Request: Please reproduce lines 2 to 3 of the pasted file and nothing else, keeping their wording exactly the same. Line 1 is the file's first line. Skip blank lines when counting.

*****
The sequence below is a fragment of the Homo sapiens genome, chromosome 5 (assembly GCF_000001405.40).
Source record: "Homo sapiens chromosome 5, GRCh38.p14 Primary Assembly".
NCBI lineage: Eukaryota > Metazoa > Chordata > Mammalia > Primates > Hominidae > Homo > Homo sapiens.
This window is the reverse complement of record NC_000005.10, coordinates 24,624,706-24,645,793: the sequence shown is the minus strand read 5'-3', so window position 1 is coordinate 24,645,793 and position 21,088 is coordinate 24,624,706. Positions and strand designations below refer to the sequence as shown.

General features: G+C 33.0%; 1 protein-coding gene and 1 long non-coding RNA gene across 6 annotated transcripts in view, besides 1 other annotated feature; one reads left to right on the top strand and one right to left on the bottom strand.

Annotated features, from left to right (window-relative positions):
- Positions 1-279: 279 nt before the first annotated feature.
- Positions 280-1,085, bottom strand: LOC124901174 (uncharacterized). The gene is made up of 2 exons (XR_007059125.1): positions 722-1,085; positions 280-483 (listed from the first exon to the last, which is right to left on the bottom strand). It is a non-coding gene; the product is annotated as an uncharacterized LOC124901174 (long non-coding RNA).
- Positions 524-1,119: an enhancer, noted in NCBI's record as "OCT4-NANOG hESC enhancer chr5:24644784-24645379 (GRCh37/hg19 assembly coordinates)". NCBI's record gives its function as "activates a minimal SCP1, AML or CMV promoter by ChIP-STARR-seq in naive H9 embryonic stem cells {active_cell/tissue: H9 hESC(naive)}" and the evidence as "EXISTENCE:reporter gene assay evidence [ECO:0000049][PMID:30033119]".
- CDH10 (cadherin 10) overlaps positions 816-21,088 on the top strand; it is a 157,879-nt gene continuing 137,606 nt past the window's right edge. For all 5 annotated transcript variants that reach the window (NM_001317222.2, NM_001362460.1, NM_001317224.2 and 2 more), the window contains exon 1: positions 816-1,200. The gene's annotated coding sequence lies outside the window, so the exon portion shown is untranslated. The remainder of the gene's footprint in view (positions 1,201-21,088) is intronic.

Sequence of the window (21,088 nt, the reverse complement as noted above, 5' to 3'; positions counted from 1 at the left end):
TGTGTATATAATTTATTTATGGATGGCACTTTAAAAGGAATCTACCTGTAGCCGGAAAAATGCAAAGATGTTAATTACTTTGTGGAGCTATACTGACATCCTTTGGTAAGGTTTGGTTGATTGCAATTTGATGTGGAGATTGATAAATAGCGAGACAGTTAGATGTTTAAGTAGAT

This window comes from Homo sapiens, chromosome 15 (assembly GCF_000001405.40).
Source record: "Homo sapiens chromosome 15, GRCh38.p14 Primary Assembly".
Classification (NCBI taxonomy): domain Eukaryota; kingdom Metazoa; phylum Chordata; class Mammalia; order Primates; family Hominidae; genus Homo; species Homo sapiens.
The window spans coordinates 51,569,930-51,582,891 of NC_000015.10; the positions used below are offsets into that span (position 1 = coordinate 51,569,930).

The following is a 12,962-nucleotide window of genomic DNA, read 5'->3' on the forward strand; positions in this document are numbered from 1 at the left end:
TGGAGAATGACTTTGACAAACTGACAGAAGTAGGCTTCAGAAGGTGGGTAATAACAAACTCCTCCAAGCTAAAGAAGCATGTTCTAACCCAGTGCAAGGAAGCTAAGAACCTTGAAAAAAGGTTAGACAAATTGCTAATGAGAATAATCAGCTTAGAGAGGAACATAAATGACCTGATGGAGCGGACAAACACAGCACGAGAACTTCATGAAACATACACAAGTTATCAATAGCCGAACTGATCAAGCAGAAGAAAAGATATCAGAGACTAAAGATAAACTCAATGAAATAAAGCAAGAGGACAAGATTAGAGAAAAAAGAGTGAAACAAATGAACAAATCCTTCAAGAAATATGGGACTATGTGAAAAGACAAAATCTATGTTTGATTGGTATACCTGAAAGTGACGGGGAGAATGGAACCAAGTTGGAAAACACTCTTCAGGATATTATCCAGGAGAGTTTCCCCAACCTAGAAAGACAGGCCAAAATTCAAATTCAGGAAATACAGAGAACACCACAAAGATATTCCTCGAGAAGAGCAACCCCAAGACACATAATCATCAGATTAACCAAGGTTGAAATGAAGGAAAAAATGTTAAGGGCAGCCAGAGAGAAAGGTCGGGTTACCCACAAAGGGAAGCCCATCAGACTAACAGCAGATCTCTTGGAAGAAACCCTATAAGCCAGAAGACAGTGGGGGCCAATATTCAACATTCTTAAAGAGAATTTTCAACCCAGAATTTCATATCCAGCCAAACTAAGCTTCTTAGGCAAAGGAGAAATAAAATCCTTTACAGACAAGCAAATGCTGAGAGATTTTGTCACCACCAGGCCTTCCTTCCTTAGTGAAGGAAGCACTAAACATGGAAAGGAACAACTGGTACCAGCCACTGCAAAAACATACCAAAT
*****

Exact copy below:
Source record: "Homo sapiens chromosome 5, GRCh38.p14 Primary Assembly".
NCBI lineage: Eukaryota > Metazoa > Chordata > Mammalia > Primates > Hominidae > Homo > Homo sapiens.